The proposed technique for processing 2D scan images composed of four main routines; image dilation, non-maximum suppression, the Hough transform, and the extraction of pixel value orthogonal to the crack axis, which are discussed below.
The crack axis lines detected were first extrapolated to the edge of the images as the crack was recognized to extend across the 2D scan images. Figures 3(a) and (b) depict the illustration of extracting linear scan from 45, 4 mm crack 2D scan image on one of the points along the crack axis line. From that, the pixel values orthogonal to each point along the detected line were extracted. Using simple geometry, crack direction, Φ, obtained from Hough transform was used to compute the coordinate of x1, x2, y1, and y2 as shown in Eq. (1):
Three novel image-based features were used to effectively quantify surface crack inclination angles and depths, namely length of linear scan (LLS), linear scan skewness (LSS), and linear scan peak (LSmax). The LLS is essentially the length of the linear scan, after 60% thresholding. The feature was opted as eddy current tend to concentrate the eddy current along the crack elongation, making the LLS to increase with the decrease of inclination angle.
The symmetricity of the 2D scan images around the crack axis was observed to differ across distinct inclination angles. Hence, the second image-based feature was introduced, termed as LSS. LSS explains the effect of the crack inclination angles on the field distribution at different probe positions. The elongation of inclined cracks to the positive spatial positions made the linear scan to settle slower than the negative side. The calculation of LSS was adopted from statistical skewness function , which can be defined as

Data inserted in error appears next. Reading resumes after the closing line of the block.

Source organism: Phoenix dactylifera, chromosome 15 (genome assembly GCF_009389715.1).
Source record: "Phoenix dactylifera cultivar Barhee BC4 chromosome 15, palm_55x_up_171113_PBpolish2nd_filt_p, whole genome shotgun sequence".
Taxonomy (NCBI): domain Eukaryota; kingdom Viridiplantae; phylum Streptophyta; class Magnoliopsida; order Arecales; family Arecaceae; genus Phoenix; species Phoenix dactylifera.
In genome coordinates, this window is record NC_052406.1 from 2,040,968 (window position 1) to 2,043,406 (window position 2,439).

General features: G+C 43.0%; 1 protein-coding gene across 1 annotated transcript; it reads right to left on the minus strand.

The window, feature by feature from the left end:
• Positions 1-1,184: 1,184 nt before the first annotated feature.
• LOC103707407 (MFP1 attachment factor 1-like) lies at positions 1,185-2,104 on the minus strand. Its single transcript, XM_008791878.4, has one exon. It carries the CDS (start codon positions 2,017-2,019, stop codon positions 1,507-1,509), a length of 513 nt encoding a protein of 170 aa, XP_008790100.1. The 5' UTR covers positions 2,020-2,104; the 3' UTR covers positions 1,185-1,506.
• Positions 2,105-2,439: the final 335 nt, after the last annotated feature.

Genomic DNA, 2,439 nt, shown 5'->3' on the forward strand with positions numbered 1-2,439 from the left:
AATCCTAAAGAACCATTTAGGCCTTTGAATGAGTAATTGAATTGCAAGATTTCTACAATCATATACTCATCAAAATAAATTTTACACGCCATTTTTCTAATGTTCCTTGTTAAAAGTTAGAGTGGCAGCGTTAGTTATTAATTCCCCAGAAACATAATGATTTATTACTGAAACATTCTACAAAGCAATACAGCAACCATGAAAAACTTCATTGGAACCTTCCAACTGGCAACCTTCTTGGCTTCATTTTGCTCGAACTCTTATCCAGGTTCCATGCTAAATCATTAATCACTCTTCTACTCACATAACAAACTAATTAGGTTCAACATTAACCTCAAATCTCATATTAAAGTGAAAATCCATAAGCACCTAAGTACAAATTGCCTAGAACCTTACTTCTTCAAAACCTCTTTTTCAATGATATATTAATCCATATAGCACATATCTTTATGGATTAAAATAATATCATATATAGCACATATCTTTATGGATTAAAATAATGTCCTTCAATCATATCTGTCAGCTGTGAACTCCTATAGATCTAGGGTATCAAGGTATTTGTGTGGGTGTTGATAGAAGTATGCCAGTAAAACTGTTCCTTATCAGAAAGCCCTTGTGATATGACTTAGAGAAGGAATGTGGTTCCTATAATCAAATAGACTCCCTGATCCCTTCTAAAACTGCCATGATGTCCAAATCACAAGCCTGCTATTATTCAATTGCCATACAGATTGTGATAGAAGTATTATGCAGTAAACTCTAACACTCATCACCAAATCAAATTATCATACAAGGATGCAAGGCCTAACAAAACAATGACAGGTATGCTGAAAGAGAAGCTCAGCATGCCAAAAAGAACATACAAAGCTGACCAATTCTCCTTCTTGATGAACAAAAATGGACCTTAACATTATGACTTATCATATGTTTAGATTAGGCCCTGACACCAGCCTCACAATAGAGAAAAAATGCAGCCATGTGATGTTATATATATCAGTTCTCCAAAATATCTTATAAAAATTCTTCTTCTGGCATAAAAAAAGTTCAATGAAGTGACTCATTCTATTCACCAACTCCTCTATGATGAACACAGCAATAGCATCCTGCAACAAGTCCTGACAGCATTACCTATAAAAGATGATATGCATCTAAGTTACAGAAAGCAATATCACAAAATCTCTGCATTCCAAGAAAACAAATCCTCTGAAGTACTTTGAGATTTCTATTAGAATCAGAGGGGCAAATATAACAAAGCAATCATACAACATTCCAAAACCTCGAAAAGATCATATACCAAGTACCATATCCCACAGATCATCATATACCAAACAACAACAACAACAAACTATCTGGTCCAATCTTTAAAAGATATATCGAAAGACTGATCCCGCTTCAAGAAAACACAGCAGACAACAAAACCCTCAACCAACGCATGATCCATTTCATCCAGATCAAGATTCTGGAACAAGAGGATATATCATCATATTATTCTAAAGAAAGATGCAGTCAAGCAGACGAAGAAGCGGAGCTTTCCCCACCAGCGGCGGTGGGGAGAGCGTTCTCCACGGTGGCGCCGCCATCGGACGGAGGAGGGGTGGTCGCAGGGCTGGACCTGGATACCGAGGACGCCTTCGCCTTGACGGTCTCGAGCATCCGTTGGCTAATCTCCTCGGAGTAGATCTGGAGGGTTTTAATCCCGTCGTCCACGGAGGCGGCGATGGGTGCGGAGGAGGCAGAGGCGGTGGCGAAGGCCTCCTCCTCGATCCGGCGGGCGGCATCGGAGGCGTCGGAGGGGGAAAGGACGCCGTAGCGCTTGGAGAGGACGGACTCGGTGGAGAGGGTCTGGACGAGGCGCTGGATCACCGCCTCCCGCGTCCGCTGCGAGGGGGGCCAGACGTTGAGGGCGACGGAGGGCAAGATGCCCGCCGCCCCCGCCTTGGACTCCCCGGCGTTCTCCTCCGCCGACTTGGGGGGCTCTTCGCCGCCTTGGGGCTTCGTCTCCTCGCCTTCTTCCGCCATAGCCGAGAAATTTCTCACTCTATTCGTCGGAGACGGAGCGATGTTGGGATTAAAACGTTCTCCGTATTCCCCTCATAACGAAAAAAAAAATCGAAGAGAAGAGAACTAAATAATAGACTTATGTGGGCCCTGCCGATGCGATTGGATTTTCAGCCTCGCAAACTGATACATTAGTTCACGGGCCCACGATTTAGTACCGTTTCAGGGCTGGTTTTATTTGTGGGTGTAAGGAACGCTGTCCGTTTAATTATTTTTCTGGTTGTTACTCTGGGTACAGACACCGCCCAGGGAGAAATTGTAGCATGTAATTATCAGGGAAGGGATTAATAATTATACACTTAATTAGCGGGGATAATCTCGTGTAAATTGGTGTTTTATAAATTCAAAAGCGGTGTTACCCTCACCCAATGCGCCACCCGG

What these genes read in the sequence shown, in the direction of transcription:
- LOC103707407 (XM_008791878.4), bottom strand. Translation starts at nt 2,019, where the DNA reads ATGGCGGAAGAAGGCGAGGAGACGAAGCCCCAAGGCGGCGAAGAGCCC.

The third feature was termed as LSmax, coming from the extraction of maximum value of each linear scan. According to our previous work, the maximum peak value of LLS does not occur exactly above the middle of crack opening, but slightly further to the crack elongation direction .
Figures 6(a) and (b) shows the relationship of the LSS and crack parameters. From both figures, the LSS was mostly linearly dependent on both inclination angles and depths. LSS explained the measure of symmetricity of the cracks, with 90 cracks ideally exhibited zero LSS. While this was true, crack depths also influenced LSS because of the high concentration of eddy current for cracks of deeper depths. Inclined deeper cracks also lengthen further, resulting in higher LSS. It was also observed that despite the depths, the LSS for cracks of 90 was almost flat at zero value, explaining the symmetrical effect of magnetic field at both side of the linear scanning. The LSS was also more prone to noise as observed at the standard deviations, since the calculation of the LSS itself considered the peak value at each spatial position.
Interestingly, LSmax correlates strongly with depth, but inclination angle has relatively less effect on LSmax, as illustrated in Figures 7(a) and (b). Although in theory, inclination angle wass believed to provide slight influence on LSmax due to the crack elongation, but practical application proved otherwise due to the limited effect of the inclination angle on the response signals.
Ilham Mukriz Zainal Abidin, a research officer at the Leading Edge Non-Destructive Testing Technology (LENDT) Group, Malaysian Nuclear Agency, received his PhD in 2010 from Newcastle University, U.K. His research area includes active thermography and advanced NDT.